Two-year-old Talia Ruttan of Courtenay

Talia defying the odds, daily

Born 11 weeks premature, Courtenay toddler learning to walk and talk

  • Jan. 19, 2015 6:00 p.m.

Erin Haluschak

Record Staff

Talia Ruttan wasn’t supposed to live past one hour.

She then wasn’t supposed to live a day. One week. One month.

Now, the two-year-old Courtenay toddler is crawling, and learning how to walk. She can blow kisses and knows how to say ‘mom.’

For her parents Kelsey and James Ruttan, whose weeks are filled with medical appointments, every small progress by Talia is taken in stride.

“She’s doing really well, all things considered,” said Kelsey.

Just before New Year’s Day two years ago, Kelsey went into labour at 29 weeks, and was rushed to Victoria General Hospital on New Year’s Eve for an emergency C-section.

When she woke up from surgery, she found out her daughter was stillborn.

“I don’t remember the first few days, but my husband said it looked like I was broken. I tried to cry out, but I couldn’t speak.”

Her doctor worked on Talia for five minutes, and finally managed to resuscitate her, but told the Ruttans she would most likely live in a vegetative state.

Kelsey said she and her husband were originally told they may be faced with the decision when to take their daughter off life support.

Talia defied odds, and three months after she was born, was able to finally come home with her parents to Courtenay.

Kelsey noted doctors believe it was an early uterine infection which may have caused the early labour, and following the initial MRI on Talia’s head, they determined she suffered a level four brain bleed in her left ventricle.

“Strangely, having her born premature may have actually helped. Doctors said some of her nerves weren’t fully developed and the blood didn’t cause as much damage as it could have,” added Kelsey.

Talia’s first month was spent at Victoria General Hospital, and with the help of local charity You Are Not Alone, Kelsey and her family was able to stay at Jeneece Place while she was in the hospital.

They were then transferred to the Nanaimo Regional General Hospital for another month, and thanks to Variety – The Children’s Charity, were able to stay in a hotel nearby.

Following what Kelsey described as “a waiting game” with a three-month hospital stay, the family came home.

Talia visits physiotherapists, speech pathologists, audiologists, neuroradiologists and eye doctors on a regular basis, but Kelsey said she is “beyond ecstatic” with her progress.

She is currently being fed with a G-tube, needs oral therapy to help her learn to swallow, and struggles with tight muscles and ligaments in her legs.

In September, Talia was able to make a huge step in her development by pulling herself along the floor; “she’s understanding the concept of feet,” added Kelsey.

Shortly before Christmas, she received Botox injections in her legs which helps loosen the tight muscles, enabling her to sit up straight and stand.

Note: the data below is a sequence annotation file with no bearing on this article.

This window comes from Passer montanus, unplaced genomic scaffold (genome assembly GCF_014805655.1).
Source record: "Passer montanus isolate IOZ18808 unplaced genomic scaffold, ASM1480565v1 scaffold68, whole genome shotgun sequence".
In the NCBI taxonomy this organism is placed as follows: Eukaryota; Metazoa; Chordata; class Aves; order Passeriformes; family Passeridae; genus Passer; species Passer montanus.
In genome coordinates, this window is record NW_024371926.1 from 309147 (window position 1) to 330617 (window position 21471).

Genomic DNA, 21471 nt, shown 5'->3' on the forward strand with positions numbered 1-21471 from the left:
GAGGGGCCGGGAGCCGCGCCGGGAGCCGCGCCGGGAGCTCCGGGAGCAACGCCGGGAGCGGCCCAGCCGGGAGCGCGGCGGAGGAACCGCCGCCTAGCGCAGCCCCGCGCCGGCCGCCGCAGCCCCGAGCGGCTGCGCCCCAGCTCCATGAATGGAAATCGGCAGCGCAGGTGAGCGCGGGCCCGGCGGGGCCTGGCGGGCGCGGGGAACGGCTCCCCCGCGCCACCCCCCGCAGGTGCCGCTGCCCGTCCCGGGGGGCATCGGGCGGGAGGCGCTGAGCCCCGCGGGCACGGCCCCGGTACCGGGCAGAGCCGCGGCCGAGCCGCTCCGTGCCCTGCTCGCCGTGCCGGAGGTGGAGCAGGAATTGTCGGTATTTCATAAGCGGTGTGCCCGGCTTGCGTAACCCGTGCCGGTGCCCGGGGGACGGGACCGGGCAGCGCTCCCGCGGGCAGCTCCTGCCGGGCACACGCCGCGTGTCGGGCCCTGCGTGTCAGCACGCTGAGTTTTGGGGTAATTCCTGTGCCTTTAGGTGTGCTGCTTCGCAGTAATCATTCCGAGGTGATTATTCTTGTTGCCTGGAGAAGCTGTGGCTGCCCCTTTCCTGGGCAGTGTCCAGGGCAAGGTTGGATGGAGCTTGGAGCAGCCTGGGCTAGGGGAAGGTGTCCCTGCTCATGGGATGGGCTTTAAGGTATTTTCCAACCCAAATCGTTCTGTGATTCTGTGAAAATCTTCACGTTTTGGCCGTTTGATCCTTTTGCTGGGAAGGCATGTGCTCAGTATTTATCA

Therapy has helped significantly, noted Kelsey, as Talia’s hand used to be clenched tightly but now is open and is able to grab and touch.

“She’s definitely going to be left handed,” she added with a laugh.

While medial appointments will continue, Variety has pledged to assist the family with additional costs not covered by the medical system.

The annual Variety Show of Hearts Telethon is scheduled this year for Feb. 14 and 15, with all funds raised in the province staying in B.C.

For more information, visit www.variety.bc.ca.

photos@comoxvalleyrecord.com

 

Just Posted

Two Courtenay Habitat for Humanity families receive keys to new homes

Lake Trail Road project officially has residents

Preparations ongoing for Courtenay’s annual Earl Naswell Community Christmas Dinner

The doors of the Florence Filberg Centre, downtown Courtenay, will open again… Continue reading

Valley woman found guilty on three charges following 2016 collision in Courtenay

The woman involved in a trial for a multi-vehicle collision in which… Continue reading

High winds force several BC Ferries sailing cancellations

Tsawwassen to Swartz Bay, Horseshoe Bay to Departure Bay, and Duke Point to Tsawwassen among closures

Swiss juniors train in Comox Valley

The Swiss national junior hockey team is training at the Comox Valley… Continue reading

Man dies after falling from B.C. bridge

Intoxicated man climbed railing, lost his balance and fell into the water below

B.C. animation team the ‘heart’ of new ‘Spider-Man: Into the Spider-Verse’

The animators, largely based in Vancouver, ultimately came up with a creative technique that is drawing praise

Light at the end of the tunnel for UN climate talks

Meeting in Katowice was meant to finalize how countries report their emissions of greenhouses gases

Janet Jackson, Def Leppard, Nicks join Rock Hall of Fame

Radiohead, the Cure, Roxy Music and the Zombies will also be ushered in at the 34th induction ceremony

Supreme Court affirms privacy rights for Canadians who share a computer

Section 8 of the Charter of Rights and Freedoms protects Canadians against unreasonable search and seizure

‘I practically begged’: Kootenay woman with breast cancer denied referral to Calgary

Breast cancer patient left to fight disease alone after being denied referral to Calgary

21 detained before Paris protests as police deploy in force

There was a strong police presence outside the central Saint Lazare train station, where police in riot gear checked bags

Media, robotics, Indigenous studies coming to B.C. Grade 12 classrooms in 2019-20

Provincial tests are also being changed for students in Grade 10 to 12, the Education Ministry said

Most Read